However, neither of these scales are really useful in astronomy where we often study objects that are cooler than the freezing point of water. As we will see in Chapter 4, there are some equations for which negative values for temperature do not work. Therefore, we need a scale that begins at the absolute coldest point possible. At -273.15 degrees Celsius, matter (theoretically) loses all thermal energy. This point is called absolute zero is as cold as anything could possibly get in this universe. The Kelvin scale, therefore, begins at absolute zero. The increments on the Kelvin scale (scientists do not generally use the term “degrees” in the Kelvin scale) are the same size as the degrees in the Celsius scale. As a result, -273.15 degrees Celsius is equal to 0 K and 0 degrees Celsius is equal to 273.15 K. We can easily convert from Celsius to Kelvin simply by adding 273.15. For example, the sea level boiling point of water, 100 degrees Celsius is equal to 373.15 K.

    3.6.3 Gravitational Potential Energy

    Recall that the force of gravity an object experiences on Earth is equal to its mass times the acceleration of gravity, g. The gravitational potential energy demands on the mass, g, and how far it could fall, such as its height, h, above the ground.

    PE = mgh

    As an object falls, the potential energy is converted into in kinetic energy as it gathers speed, v. Kinetic energy can therefore be given with the equation:

    KE = ½ mv2

    For objects in space, such as a gas cloud, the gravitational potential energy depends on how it spread out its mass is. Therefore, when a cloud contracts, the gravitational potential energy is converted into thermal energy and the temperature rises.

    Albert Einstein demonstrated that mass itself is a form of potential energy through his equation:

    E = mc2

    Where c is the speed of light. With this relationship, a small amount of mass can be converted into a large amount of kinetic or radiative energy, such as in nuclear bomb or in the core of a star. Likewise, concentrated energy in a particle accelerator can be turned into particles with mass.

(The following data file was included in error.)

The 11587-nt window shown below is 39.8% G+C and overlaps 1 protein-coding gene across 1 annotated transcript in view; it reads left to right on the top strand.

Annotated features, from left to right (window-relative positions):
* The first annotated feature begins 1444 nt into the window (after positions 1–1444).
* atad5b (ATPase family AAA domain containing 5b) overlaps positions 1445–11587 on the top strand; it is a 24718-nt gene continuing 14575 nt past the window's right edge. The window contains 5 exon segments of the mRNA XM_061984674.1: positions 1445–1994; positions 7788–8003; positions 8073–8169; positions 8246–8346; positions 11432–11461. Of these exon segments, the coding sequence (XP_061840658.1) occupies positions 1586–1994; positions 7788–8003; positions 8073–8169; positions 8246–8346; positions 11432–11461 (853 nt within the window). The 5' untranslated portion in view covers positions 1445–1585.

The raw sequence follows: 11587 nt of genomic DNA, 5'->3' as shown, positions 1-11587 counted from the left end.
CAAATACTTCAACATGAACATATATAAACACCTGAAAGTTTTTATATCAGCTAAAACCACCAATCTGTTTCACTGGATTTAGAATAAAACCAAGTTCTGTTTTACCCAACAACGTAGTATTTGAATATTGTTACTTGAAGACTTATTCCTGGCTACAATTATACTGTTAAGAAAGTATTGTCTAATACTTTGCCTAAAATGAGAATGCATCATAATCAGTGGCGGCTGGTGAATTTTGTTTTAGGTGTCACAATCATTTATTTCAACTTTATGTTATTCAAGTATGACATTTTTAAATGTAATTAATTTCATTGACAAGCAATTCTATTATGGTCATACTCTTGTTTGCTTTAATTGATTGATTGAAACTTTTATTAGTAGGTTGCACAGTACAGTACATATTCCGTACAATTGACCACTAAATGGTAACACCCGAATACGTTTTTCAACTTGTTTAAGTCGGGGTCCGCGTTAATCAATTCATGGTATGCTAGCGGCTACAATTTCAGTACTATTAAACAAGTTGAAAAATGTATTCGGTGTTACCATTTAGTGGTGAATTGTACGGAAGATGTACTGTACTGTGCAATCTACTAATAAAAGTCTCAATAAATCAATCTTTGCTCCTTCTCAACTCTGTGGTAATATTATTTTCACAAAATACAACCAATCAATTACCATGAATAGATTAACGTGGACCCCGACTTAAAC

Together, we use matter and energy to understand orbits. The total orbital energy, including gravitational and kinetic energy, stays constant if the orbiting object experiences no external force. Thus, orbits cannot change spontaneously. An object can gain or lose orbital energy through forces like friction. Most satellites are launched into Near Earth Orbit (NEO). NEO is not a perfect vacuum, so these satellites do experience some friction that will eventually slow them down and cause them to reenter the atmosphere. A gravitational encounter can also cause an object to gain or lose orbital energy by tugging on it.

    To launch an object into out of an orbit, it must gain enough orbital energy to reach the escape velocity. For Earth, the escape velocity ≈ 11 km/s from sea level. An object launched with this speed will escape the Earth and will no longer be held in orbit around it. This is not, however, enough energy to escape the Sun’s gravity, so an object that escapes the Earth is still in orbit around the Sun.

    3.6: Conservation Laws is shared under a CC BY-NC-SA license and was authored, remixed, and/or curated by LibreTexts.